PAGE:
Chief Keef Thot Breaker

[Glo Gang; 2017]

Rating: 4.5/5

Styles: mansion music, sosa&b
Others: Sosa, Otto, Young Chop, Lil Durk, SD

Fuckers in school don’t say much about Chief Keef these days. It’s hard to predict when Keef will re-surface; his brushes with traditional stardom have been not quite “accidental,” but certainly incidental to his creative process. The music’s better for it, and Sosa gets to enjoy life as rap’s last true underground superstar. He’s the ultimate YouTube play-count paradox, the owner of numerous 50+ million view videos for songs that have never sniffed radio play. More telling still, he seems incapable of putting anything out without reaching at least the low millions. That’s the crux of his position: provided that you are able to capture the rapt, obsessive interest of enough fans, the rest comes easy. Just be yourself. Sosa’s branding isn’t actively anti-corporate or outré; in fact, it just isn’t, period.

Utterly impervious to narrative, Chief Keef’s is the only career that could be sustained largely on the strength of — and despite — a deluge of snippets that often precede official releases by years. A quick visit to KanyeToThe will amply evidence the existence of rabid fandom for other rappers, but Keef obsession, which could understandably scan as single mindedness to the uninitiated, lacks the cultural cachet of performative devotion to Kanye or Young Thug. Held down by his juggalo-like devotees but unbeholden to any sort of outside influence, Keef has spent the last few years as the most exciting rapper out.

All of this is what makes the immediacy of Thot Breaker so unexpected. Around the time that Keef started self-producing, it looked like he’d taken his Finally Rich money and run, reorienting his career around total musical self-indulgence. The resultant 2-3 years of material include some of his strongest, but that’s beside the point; one could be forgiven for believing that Sosa’s pop cultural star had already shone its brightest. With the benefit of hindsight (and a few spins of “Can You Be My Friend”), its become clearer that we as a society are simply still catching up to Chief Keef’s odder inclinations. More than anything else, Thot Breaker is a flex, an earworm of a reminder that were Sosa to set his mind to it, he could render the broader pop landscape irrelevant (nearly singlehandedly, even — he produced nearly half the tracks as Turbo).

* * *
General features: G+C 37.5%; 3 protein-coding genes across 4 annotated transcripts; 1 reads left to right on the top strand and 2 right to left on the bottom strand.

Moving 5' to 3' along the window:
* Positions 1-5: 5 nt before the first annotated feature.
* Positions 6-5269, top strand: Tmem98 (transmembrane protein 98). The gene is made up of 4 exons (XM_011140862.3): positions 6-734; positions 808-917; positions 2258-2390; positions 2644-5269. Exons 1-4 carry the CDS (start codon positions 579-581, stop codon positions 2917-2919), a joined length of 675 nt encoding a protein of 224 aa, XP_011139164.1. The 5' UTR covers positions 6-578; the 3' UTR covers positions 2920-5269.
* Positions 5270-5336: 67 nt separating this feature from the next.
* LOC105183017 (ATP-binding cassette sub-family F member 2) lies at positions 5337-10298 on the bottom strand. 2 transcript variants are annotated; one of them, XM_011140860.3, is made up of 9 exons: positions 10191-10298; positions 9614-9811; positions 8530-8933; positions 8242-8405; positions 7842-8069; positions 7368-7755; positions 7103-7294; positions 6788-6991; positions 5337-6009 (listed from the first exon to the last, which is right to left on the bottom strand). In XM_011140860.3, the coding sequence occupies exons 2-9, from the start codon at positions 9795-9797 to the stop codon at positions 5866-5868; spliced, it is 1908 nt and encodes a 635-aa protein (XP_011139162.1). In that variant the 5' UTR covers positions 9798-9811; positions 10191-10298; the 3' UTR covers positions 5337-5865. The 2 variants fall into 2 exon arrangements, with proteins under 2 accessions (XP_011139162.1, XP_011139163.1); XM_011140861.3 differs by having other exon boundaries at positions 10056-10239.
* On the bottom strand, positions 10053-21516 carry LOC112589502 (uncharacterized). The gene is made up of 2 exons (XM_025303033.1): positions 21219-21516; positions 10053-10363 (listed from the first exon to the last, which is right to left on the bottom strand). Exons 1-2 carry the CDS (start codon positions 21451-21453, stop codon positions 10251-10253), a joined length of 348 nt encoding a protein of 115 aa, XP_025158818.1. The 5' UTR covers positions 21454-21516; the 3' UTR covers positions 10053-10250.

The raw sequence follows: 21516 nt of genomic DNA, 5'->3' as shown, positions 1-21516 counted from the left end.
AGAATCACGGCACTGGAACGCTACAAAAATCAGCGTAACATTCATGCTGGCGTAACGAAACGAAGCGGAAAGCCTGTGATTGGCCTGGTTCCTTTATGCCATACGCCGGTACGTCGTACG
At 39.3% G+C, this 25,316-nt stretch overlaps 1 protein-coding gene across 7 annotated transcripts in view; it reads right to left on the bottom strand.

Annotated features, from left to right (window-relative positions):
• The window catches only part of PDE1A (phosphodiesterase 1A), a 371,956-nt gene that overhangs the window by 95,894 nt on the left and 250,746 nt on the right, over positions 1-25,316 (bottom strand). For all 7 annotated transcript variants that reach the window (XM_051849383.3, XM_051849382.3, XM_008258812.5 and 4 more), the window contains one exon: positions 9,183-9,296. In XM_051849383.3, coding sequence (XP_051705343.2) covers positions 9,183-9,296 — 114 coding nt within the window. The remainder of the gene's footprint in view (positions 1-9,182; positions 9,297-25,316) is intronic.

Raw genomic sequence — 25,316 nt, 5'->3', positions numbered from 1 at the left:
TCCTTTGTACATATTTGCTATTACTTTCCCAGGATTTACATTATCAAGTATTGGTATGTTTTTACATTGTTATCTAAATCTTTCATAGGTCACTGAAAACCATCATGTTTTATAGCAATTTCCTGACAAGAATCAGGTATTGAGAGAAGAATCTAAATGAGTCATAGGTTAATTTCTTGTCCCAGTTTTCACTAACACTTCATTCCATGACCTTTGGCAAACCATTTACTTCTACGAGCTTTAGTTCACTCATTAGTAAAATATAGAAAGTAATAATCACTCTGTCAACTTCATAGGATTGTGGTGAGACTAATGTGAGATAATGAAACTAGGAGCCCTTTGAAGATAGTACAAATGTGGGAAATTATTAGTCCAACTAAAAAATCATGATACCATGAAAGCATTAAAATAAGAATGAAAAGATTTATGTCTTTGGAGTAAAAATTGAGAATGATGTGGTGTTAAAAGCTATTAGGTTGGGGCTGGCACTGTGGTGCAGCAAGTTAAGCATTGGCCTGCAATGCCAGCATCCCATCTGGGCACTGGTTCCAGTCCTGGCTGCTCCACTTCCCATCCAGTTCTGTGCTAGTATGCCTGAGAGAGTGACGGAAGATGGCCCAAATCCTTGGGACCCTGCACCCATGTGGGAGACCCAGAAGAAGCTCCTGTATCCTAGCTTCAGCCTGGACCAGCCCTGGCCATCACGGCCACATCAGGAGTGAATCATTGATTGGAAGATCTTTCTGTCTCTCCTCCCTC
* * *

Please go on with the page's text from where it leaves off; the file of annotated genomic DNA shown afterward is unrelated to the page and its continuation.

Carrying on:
J. Cole memes aside, an album being featureless is not in and of itself a virtue; too often artists simply don’t have the versatility to carry an entire album without monotony setting in. Not so with Thot Breaker. The great advantage of Keef’s uninhibited creative impulses is that they pay no heed to what’s possible or expected of modern rap. From the FabricLive.37 wobbles of “Whoa” to the stuttering show-not-tell of “Drank Head,” the only common ground from track to track is that each sounds utterly unlike anything else, either within or without his catalog. Keef’s sense of melody (and equally important, his ability to mold lyrics and flows to it) suffices to diversify his unaccompanied appearances; further, his arrangements of secondary and tertiary harmonies and vocal tracks is without parallel. Every fawning word that’s been gifted to Justin Vernon’s prismized Antares auto-fellatio applies doubly here.

It’s crucial to remember that Chief Keef is only 21. Listening to “Slow Dance” for the first time (whether it was when Thot Breaker dropped or anytime in the year prior after the snippet leaked), it’s impossible not to smile at the childlike wonder of it all; the juxtaposition of “I fucked up fucking hoes” and “Baby, do you want to slow dance? /Do you wanna hold hands?” is less jarring than a perfect representation of the simultaneous adolescent onset of heart-aflutter emotion and outward pressure to mask it entirely. Sure, Sosa goes back to the well of cliché here and there, but I’m willing to forgive a couple of “You don’t be sippin’ no drank / You don’t be fuckin’ no hoes” for each “Snap for me like I’m a poet” or “I don’t see nothing wrong / With a gangster being on your mind” after R. Kelly. We’re well within the bounds of Keef’s juvenilia period, and yet for years he’s been both astonishingly prolific and at the top of the class in distinguishing himself from his contemporaries. While Keef’s projects resist comparison to one another (to say nothing of speculation about where he might go next), Thot Breaker is by far the latter-day effort that most neatly fits our expectation of what constitutes an album release in 2017. Through that framework, it’s exceptional, a cohesive and thrilling work that is the year’s most complete rap project. More exciting yet, it’s still far more of a by-product than a culmination for the Almighty Sosa.


Some releases are so incredible we just can’t help but exclaim EUREKA! While many of our picks here defy categorization and explore the constructed boundaries between ‘music’ and ‘noise,’ others complement, continue, or rupture traditions that provide new forms and ways of listening. Not all of our favorites will be listed here, but we think each EUREKA! album is worthy of careful consideration. This section is a work-in-progress, so expect its definition to be in perpetual flux.

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